In the News: Playing In Toon: Grand Tahoe Tackles Boyne Thunder
Given some of the adventures of Jim Wolf, the chief executive officer of Alma, Mich., headquartered Avalon and Tahoe pontoon boats, it’s no surprise that a 27-foot Grand Tahoe tri-toon became the first pontoon boat to complete the 150-mile Boyne Thunder Poker Run. As previously reported on speedonthewater.com, Avalon pontoon models with Wolf at the helm have made ambitious runs including one from Clearwater, Fla., to Cuba, Fort Lauderdale to Key West, Fla., and more. Had COVID-19 not delayed his plans, Wolf would have a pontoon run from the Pacific Northwest to Alaska to talk about.
With Mercury Racing 450R outboard engines providing the power, a Grand Tahoe from Indian River Sports became the first pontoon boat to complete the entire Boyne Thunder Poker Run. Photos by Pete Boden.
Though he had hoped to be able to tackle last weekend’s 19th annual Boyne Thunder event in Northern Michigan in a red Grand Tahoe tri-toon powered by twin Mercury Racing 450R outboard engines, it wasn’t to be. An issue with one of the 27-footer’s tubes cut the effort short.
But that’s why you bring two boats when you’re trying to do something no one has done before. Piloted by Travis Conners who owns Indian River Sports Center, an Avalon/Tahoe dealer Indian River, Mich., a blue Grand Tahoe with the same propulsion package completed the entire Boyne Thunder Poker Run.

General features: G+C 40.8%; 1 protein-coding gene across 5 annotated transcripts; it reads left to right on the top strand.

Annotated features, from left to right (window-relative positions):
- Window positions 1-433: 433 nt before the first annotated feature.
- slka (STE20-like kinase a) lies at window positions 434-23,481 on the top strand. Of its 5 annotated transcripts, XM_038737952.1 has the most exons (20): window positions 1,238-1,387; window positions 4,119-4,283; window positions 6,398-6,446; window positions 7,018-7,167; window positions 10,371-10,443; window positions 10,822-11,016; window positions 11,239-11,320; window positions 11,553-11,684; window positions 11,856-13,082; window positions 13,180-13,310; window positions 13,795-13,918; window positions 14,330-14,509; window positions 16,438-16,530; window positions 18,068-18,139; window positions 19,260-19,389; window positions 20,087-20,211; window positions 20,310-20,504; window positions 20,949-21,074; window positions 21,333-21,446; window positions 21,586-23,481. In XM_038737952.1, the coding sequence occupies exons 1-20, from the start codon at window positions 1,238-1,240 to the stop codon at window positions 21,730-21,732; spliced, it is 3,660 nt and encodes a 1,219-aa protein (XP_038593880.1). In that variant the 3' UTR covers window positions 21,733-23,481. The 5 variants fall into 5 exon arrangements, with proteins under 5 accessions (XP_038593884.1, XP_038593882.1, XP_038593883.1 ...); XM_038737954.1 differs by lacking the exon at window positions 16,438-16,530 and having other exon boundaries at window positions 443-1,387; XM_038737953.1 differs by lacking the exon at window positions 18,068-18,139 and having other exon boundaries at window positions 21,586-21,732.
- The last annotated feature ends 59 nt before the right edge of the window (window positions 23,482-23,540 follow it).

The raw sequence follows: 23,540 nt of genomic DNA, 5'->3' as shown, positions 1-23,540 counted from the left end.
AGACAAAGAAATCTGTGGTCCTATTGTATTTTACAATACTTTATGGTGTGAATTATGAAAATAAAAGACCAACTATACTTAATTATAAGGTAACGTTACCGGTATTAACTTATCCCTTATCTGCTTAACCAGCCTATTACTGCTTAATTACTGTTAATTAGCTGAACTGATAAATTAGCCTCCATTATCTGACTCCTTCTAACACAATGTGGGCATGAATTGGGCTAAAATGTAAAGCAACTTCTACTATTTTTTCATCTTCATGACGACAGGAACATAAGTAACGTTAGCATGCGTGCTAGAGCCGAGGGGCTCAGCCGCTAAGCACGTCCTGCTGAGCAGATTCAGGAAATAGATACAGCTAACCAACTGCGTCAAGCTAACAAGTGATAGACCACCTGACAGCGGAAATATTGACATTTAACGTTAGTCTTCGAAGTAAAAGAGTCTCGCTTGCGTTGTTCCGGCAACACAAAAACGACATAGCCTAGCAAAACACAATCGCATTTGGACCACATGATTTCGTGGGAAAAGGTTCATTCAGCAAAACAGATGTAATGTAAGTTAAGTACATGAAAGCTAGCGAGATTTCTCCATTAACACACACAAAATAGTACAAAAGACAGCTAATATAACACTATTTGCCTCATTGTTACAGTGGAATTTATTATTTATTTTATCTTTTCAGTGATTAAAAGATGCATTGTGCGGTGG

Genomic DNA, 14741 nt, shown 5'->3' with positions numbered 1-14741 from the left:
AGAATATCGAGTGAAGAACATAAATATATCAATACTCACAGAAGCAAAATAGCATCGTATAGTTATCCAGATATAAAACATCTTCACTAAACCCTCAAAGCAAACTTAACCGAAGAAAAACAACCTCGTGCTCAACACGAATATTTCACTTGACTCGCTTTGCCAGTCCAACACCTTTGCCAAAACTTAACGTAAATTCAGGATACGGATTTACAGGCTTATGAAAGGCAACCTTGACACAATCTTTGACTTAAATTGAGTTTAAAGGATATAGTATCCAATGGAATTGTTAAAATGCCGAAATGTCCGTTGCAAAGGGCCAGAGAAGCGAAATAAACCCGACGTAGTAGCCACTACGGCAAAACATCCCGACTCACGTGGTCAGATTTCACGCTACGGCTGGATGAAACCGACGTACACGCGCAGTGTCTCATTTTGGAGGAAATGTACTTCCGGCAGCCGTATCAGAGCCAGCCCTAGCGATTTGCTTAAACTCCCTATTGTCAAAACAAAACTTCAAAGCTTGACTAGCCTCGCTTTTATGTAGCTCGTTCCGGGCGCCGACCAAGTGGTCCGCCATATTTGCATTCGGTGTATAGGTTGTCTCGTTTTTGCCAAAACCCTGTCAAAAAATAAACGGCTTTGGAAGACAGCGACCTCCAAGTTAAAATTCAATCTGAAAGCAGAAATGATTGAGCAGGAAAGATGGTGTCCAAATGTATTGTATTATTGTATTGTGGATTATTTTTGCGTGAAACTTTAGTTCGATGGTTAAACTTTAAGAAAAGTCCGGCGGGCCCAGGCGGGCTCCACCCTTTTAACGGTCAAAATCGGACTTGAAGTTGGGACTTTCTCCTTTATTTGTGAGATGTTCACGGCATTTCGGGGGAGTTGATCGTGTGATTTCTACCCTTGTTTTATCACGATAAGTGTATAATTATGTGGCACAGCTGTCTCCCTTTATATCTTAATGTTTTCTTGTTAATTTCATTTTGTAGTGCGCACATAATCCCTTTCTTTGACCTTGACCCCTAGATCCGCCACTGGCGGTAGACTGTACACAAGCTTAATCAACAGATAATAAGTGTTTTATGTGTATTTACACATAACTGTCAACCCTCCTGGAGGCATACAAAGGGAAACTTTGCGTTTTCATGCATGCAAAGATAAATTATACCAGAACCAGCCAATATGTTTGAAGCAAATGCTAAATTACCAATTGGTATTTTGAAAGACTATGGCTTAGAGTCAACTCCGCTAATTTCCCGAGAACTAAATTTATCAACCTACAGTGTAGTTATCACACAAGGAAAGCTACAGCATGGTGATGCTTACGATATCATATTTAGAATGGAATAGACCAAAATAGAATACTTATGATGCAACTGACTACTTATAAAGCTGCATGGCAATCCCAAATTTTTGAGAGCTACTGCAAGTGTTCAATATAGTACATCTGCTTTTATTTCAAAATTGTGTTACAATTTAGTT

The 27-footer was the first pontoon boat to accomplish the feat.
“We had a great day on Lake Michigan,” said Conners, who was joined by his wife, Renee, Indian River Sports salesman Jeff Byrne, Tahoe brand vice-president of sales Drew Feltman and his wife, Nicole and Avalon engineer Will Bates. “After the Harbor Springs card stop in the afternoon, it got a little windy and we were only able to run 40 to 45 mph. But in the morning we averaged 55 mph and even hit 65 mph in a few spots.
“We test our boats and push them to their limits so our customers don’t have to,” he added.
The Avalon/Tahoe team had hoped to have two Grand Tahoe models finish the run, but it wasn’t to be.
Of the 70-ish Avalon and Tahoe pontoon boats Indian River Sports sells and delivers each year, about a dozen are equipped with Mercury Racing outboards. In all Mercury Racing twin-outboard applications, the dealership orders the boats with tubes that are two feet longer than the standard versions for enhanced buoyancy, according Conners.
The poker-run was a first for everyone on board. As such, no one was familiar with the basics of the popular events.
“”We weren’t sure what to expect because we had never done a poker run before,” said Byrne, who staffed the Avalon/Tahoe display with Conners during the street party in downtown Boyne City the night before the main event. “We weren’t even sure how the card stops worked. But we figured it out and had a great time. For me, this was a bucket-list thing.”
Among the highlights for Byrne and Conners was the parade lap on Lake Charlevoix at the beginning of the event, followed by idling through the channel leading from Round Lake to Lake Michigan at the beginning of the daylong event.
Said Conners, “There had to be 10,000 spectators on the sides of the channel. It was a ball from start to finish.”
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